All of this sets the stage for a complex municipal code which requires the continual employment of an army of administrators and which certainly devolves into arbitrary rule (see Rise of the Arbiters). Cities like Pittsburgh have not one bureau for zoning, but at least a few interacting bureaus and then a seemingly infinite number of other bureaus at the level of city, county, state, and even federal government, all of which must have input on decisions or whose rules need to be followed. Each of these bureaus holds a vision of what they want the future Pittsburgh to look like and each administrator does as well. These visions, notably, change over time. Are these all in sync? Does objectivity reign and is law simply applied with even-handedness? Anyone who’s ever had the displeasure of bringing requests to these bureaus could answer quickly.

When we give in to the desire to have even micro-governments like zoning boards take care of us and give us the perfect world we imagine, we confess that we’ve given up on the idea of private property itself—among the most central concepts to the idea of American liberty itself. We have no legal recourse to seek damages if the property damaged was not our own. We have no right to make improvements or to earn revenue from property that is not our own. We cannot sell it, buy it, or use it as an investment if it is not our own. In the 21st-century urban dispensation, we can have property in word alone, but the city’s governors are quick to remind us that it really belongs to them—to the city’s Comprehensive Plan, to the Planning Commission, the Zoning Board of Adjustment, the Historic Review Commission, the environmental authorities, and the tax assessors.

The best of America came about without anyone’s Comprehensive Plan. If I wasn’t sure of that before I began walking, I certainly am now. At some point, we’ll have to confront this and that’s likely to be a time at which the government inspectors and administrators are so deeply entrenched in our municipalities that it’s difficult to extract them without a good deal of pain. If you can excuse a couple of analogies from out here on the trail, I can tell you that it’s much easier to deal with a tick before he begins to burrow and make himself one with your flesh and it’s much less painful to deal with a cyst while it’s tiny and benign than after it metastasizes and brings all your endeavors to a halt.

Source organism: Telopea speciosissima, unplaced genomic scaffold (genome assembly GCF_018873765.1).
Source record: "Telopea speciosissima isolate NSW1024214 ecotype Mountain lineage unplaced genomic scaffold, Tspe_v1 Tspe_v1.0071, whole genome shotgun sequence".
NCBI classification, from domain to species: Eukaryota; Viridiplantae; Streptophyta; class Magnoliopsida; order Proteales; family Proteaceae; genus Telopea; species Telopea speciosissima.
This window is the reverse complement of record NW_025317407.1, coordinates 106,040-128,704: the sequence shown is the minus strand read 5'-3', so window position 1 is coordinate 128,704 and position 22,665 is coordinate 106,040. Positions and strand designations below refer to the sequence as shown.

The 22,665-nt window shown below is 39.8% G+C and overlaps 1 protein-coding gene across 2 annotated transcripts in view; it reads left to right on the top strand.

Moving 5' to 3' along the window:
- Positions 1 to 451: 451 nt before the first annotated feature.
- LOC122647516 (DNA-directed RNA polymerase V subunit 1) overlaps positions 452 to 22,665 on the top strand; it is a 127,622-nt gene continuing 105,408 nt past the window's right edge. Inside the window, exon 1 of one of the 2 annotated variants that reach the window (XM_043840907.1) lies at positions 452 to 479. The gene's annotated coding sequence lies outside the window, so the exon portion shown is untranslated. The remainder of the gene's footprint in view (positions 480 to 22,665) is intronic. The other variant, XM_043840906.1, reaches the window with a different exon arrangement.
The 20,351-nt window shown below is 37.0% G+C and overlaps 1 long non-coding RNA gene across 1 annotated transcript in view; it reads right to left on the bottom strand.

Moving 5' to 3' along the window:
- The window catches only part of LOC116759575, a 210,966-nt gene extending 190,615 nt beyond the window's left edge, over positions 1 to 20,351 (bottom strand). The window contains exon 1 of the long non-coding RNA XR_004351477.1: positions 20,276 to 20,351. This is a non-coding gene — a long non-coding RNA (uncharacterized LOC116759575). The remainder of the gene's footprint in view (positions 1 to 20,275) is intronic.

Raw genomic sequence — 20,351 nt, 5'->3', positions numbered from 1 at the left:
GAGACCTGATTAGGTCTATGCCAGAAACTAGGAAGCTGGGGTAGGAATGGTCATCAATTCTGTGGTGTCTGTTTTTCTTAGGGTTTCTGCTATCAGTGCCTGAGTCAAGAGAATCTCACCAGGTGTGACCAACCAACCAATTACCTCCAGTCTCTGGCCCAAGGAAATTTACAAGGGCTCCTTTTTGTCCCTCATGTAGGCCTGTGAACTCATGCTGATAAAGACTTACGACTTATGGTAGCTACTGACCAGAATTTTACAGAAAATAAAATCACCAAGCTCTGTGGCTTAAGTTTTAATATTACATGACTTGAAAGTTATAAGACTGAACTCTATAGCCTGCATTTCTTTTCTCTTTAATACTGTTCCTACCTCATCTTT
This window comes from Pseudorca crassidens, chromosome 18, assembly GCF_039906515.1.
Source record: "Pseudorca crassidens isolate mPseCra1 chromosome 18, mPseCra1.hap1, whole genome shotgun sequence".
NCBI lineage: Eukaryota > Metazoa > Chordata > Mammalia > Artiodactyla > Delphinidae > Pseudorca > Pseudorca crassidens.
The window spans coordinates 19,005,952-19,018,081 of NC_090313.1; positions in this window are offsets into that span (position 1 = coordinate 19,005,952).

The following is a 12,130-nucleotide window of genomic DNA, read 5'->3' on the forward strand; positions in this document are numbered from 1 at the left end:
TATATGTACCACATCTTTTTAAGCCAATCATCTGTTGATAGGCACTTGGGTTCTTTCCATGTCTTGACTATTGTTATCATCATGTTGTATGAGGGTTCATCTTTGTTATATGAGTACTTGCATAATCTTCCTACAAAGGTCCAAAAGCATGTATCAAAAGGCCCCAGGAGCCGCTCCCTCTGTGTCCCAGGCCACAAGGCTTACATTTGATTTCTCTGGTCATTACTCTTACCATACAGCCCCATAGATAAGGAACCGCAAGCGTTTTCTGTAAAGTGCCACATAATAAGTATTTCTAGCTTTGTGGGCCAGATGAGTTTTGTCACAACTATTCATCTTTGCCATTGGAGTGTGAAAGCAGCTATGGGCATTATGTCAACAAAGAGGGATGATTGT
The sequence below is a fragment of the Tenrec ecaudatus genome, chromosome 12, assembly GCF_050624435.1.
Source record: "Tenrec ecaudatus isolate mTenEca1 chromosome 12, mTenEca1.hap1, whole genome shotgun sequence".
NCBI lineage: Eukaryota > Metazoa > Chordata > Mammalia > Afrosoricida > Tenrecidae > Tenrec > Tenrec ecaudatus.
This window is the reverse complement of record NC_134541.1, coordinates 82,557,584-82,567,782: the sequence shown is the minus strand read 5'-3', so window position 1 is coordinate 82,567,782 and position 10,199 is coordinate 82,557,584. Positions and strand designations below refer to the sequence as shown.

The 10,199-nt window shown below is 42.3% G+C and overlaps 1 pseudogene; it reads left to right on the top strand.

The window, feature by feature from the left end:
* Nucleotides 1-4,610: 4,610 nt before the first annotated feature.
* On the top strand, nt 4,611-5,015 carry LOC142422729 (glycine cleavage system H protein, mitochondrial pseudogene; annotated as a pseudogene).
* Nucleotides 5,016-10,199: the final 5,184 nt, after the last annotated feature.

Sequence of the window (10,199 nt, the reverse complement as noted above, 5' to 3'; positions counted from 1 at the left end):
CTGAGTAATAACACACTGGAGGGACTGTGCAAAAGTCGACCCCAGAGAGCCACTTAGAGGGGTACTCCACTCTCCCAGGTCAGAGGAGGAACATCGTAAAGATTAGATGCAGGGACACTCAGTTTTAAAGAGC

I am also sure now that even the art is better without mandate.

This Post Has One Comment

  1. josephlbast

    Some especially great pictures and insights today. Diane and I have been walking through the neighborhoods of Appleton, WI, and are often struck by the great variety and creativity of individual choices made regarding front yards and porches. Some yards are suburban — nicely mowed grass, no weeds, the sidewalk carefully edged and a hedge carefully trimmed. Next door someone has put on public display an amazing collection of concrete and plastic frogs and turtles, some naturalistic and others whimsical. Some residents practice “no mow May,” allowing their lawns to go to weed and seed to benefit bees and other pollinators. Their homes look abandoned.
    I question one line in your post, though: I don’t think that bus “was dumped right there, maybe for reasons known only to farmer Jordan Senior.” It’s pretty clearly being used as a guest house, or even an apartment for grandma or grandpa. “Dumped” sounds pretty judgmental, Cedric. Check your privilege!